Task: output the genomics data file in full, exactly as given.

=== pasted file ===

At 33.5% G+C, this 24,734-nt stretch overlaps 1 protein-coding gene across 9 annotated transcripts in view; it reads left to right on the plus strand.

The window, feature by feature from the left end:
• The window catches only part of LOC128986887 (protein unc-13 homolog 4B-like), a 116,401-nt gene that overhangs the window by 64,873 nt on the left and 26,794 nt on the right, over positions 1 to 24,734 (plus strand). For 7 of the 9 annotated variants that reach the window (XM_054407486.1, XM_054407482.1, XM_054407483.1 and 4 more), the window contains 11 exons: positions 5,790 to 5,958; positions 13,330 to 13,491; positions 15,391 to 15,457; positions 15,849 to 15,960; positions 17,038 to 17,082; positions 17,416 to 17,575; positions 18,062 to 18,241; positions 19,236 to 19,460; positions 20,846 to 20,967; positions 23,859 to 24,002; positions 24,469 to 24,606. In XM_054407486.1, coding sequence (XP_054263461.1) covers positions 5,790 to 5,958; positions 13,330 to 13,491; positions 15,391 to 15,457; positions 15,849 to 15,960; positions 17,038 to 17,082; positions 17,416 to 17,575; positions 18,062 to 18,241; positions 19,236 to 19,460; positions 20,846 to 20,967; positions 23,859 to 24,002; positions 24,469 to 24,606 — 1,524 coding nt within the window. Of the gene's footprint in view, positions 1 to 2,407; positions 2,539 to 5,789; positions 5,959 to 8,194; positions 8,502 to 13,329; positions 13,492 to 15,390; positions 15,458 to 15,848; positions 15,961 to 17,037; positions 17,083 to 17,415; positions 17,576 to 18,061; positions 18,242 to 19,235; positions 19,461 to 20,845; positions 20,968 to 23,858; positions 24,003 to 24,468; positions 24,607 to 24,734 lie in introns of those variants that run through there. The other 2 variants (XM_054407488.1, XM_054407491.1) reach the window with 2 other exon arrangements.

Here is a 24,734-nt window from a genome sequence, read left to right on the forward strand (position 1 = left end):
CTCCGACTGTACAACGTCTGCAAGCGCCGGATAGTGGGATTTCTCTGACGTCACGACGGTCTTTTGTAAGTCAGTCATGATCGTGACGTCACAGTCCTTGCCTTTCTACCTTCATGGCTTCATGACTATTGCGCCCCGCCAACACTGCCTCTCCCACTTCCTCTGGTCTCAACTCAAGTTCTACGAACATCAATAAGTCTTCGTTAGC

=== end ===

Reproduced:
At 33.5% G+C, this 24,734-nt stretch overlaps 1 protein-coding gene across 9 annotated transcripts in view; it reads left to right on the plus strand.

The window, feature by feature from the left end:
• The window catches only part of LOC128986887 (protein unc-13 homolog 4B-like), a 116,401-nt gene that overhangs the window by 64,873 nt on the left and 26,794 nt on the right, over positions 1 to 24,734 (plus strand). For 7 of the 9 annotated variants that reach the window (XM_054407486.1, XM_054407482.1, XM_054407483.1 and 4 more), the window contains 11 exons: positions 5,790 to 5,958; positions 13,330 to 13,491; positions 15,391 to 15,457; positions 15,849 to 15,960; positions 17,038 to 17,082; positions 17,416 to 17,575; positions 18,062 to 18,241; positions 19,236 to 19,460; positions 20,846 to 20,967; positions 23,859 to 24,002; positions 24,469 to 24,606. In XM_054407486.1, coding sequence (XP_054263461.1) covers positions 5,790 to 5,958; positions 13,330 to 13,491; positions 15,391 to 15,457; positions 15,849 to 15,960; positions 17,038 to 17,082; positions 17,416 to 17,575; positions 18,062 to 18,241; positions 19,236 to 19,460; positions 20,846 to 20,967; positions 23,859 to 24,002; positions 24,469 to 24,606 — 1,524 coding nt within the window. Of the gene's footprint in view, positions 1 to 2,407; positions 2,539 to 5,789; positions 5,959 to 8,194; positions 8,502 to 13,329; positions 13,492 to 15,390; positions 15,458 to 15,848; positions 15,961 to 17,037; positions 17,083 to 17,415; positions 17,576 to 18,061; positions 18,242 to 19,235; positions 19,461 to 20,845; positions 20,968 to 23,858; positions 24,003 to 24,468; positions 24,607 to 24,734 lie in introns of those variants that run through there. The other 2 variants (XM_054407488.1, XM_054407491.1) reach the window with 2 other exon arrangements.

Here is a 24,734-nt window from a genome sequence, read left to right on the forward strand (position 1 = left end):
CTCCGACTGTACAACGTCTGCAAGCGCCGGATAGTGGGATTTCTCTGACGTCACGACGGTCTTTTGTAAGTCAGTCATGATCGTGACGTCACAGTCCTTGCCTTTCTACCTTCATGGCTTCATGACTATTGCGCCCCGCCAACACTGCCTCTCCCACTTCCTCTGGTCTCAACTCAAGTTCTACGAACATCAATAAGTCTTCGTTAGC